4. Apprehension of Tampering with Evidence and Manipulation of Witnesses: One of the major reasons justified in keeping the accused in judicial custody is the reasonable apprehension of tampering with the evidence or possibility of threat to the witnesses before granting any type of bail. If in the eyes of the Court the accused might tamper with the evidence or manipulate the witnesses resulting in failure to meet the ends of justice the Court might refuse to grant the bail. However in case where the Court is of the opinion that the accused would not try to tamper with the evidence or become a threat to the witnesses, then the Court considers granting bail to the accused.
  5. Upon Returning of the Stridhan and Cooperating with the Police Investigation: In the case of Vijendra Sharma v. State [Bail Application Number 2012/2009], the High Court of Delhi had allowed anticipatory bail subject to the conditions that the petitioner husband will return all the gold/Silver jewellery of the complainant before the concerned SHO along with a sum of Rs.1 lakh which is to be deposited with registrar general of the court in the name of the complainant. The petitioner will join for the investigation and not intimidate the witnesses.

Additional Grounds for Anticipatory Bail for the Alleged Accused in Domestic Violence Cases
a) Gender of the Accused
b) Gravity of event happened
c) First time offender
d) Likelihood of the accused to move out of the country
e) Social Status with respect to the victim and witnesses

Best Five Criminal Defenses available to the Alleged Accused in Domestic Violence Cases

  1. A counter case by the husband against the false allegations of the wife can be filed by invoking penal provisions under the Indian Penal Code, 1860 such as Sec.120 B wherein a case can be filed alleging criminal conspiracy by the complainant, against the husband and his family.
  2. If the husband believes that a public servant or a police officer is helping his wife to submit a false complaint and framing false documents, he can file a case against such police persons under Sec.167 of the Act.
  3. If in case, the husband thinks that his wife or anyone is introducing false evidence against him in the Court of law or police headquarters, he can file a case asserting that the evidence which is being utilized to prosecute him is false as per Sec 191, of the Act.
  4. In case a false complaint has been filed against the husband and his parents with a deliberate intention to tarnish the reputation of the husband and his family then the husband can move to court by invoking Sec 500 of the Act and even claim monetary compensation for the act of defamation.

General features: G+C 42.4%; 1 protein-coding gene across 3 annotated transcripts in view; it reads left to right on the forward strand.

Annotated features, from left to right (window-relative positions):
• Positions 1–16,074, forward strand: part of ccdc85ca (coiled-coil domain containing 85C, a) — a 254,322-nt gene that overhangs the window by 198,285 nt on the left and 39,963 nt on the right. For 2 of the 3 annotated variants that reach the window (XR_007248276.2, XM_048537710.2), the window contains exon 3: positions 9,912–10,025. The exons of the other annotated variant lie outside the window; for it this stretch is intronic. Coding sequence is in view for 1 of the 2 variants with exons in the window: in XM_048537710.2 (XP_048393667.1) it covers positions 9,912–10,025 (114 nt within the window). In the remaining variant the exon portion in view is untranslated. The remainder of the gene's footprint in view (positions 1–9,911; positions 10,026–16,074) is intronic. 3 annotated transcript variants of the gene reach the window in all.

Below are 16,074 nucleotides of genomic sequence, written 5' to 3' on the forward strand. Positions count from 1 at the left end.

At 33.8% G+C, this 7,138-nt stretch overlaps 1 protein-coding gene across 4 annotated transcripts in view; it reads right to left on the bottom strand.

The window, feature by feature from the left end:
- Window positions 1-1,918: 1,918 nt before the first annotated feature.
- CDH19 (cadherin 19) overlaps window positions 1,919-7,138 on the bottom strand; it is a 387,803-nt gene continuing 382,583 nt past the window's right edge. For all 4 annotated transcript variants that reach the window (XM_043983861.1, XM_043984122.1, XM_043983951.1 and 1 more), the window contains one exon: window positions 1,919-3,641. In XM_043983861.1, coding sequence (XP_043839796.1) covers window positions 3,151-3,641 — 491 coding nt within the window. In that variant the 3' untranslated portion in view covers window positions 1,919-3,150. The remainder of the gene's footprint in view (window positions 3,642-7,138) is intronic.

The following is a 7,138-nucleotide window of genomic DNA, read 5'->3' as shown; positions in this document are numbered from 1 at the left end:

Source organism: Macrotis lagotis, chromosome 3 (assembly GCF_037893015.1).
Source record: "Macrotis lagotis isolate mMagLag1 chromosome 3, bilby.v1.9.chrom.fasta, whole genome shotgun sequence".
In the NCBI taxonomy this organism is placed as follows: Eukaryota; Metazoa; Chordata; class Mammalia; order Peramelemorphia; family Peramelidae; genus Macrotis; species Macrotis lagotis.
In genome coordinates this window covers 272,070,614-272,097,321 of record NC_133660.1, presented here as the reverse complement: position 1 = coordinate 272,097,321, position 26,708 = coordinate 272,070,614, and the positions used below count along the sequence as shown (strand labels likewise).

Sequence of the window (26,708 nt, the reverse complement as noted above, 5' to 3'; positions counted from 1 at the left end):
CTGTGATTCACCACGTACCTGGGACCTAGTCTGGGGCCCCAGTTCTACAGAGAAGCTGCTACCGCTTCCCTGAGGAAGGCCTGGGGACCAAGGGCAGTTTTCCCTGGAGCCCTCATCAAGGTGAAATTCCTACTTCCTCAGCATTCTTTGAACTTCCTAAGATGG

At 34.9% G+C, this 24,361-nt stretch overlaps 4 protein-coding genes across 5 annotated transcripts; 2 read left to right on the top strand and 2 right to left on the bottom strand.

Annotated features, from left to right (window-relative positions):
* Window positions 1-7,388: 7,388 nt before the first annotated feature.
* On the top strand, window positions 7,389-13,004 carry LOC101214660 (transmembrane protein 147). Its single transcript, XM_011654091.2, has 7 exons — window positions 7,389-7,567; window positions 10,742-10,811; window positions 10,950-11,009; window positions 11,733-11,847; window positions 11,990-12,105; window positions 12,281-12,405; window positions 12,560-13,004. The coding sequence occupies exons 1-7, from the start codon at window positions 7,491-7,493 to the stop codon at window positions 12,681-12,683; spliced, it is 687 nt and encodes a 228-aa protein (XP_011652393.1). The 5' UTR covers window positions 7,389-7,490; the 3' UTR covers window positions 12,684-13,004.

5. If there is adequate evidence to hold that the wife threatens him to hurt himself or his family or property, then the husband can move to the court by invoking Sec 506 of Act which is the punishment for criminal intimidation. In case of false accusation by the wife, the husband can even file a complaint under Section 227 of the Code of Criminal Procedure (Cr. P.C.) of 1973 expressing that the 498-A case filled by his wife is bogus but in such a case the need for enough evidence is essential or on the off chance that the wife needs more proof to substantiate the charges and if the court is satisfied then there are chances that the judge will excuse the 498-A case as it is a framed one.
    In the case of Ram Kumar Nanki V. State of Madhya Pradesh [SLP (Crl.)No. 3198/2020] the Supreme Court expressly held that vague claims against the accused by certain witnesses couldn’t be taken as adequate proof of dowry-related harassment.

Additional Criminal Defenses for Domestic Violence Cases:
The accused husband can use alternate methods to prove his innocence by recording all conversations be it voice chat, emails or letters that prove threat or any evidence required for defense. To provide evidences to show that the husband nor his family members have demanded for dowry or have accepted anything as such and that the complaint is solely made with an intention to defame and tarnish the reputation of the husband family and avoid compensation. The husband must be equipped with all evidences to show that the wife moved out of the matrimonial obligation without any legitimate explanation and the husband can file for a document for restitution of conjugal rights to strengthen his contentions.
Domestic violence cases are shooting up day by day but, the most dangerous scenario is that women are taking up these non-bailable provisions as means to satisfy their revenge or to permanently stain the reputation of the husband and his family. The court must also consider this aspect while trying the cases relating to domestic violence so as to efficiently meet the ends of justice to both the parties.
Authored By: Adv. Anant Sharma & Jyotsna Jose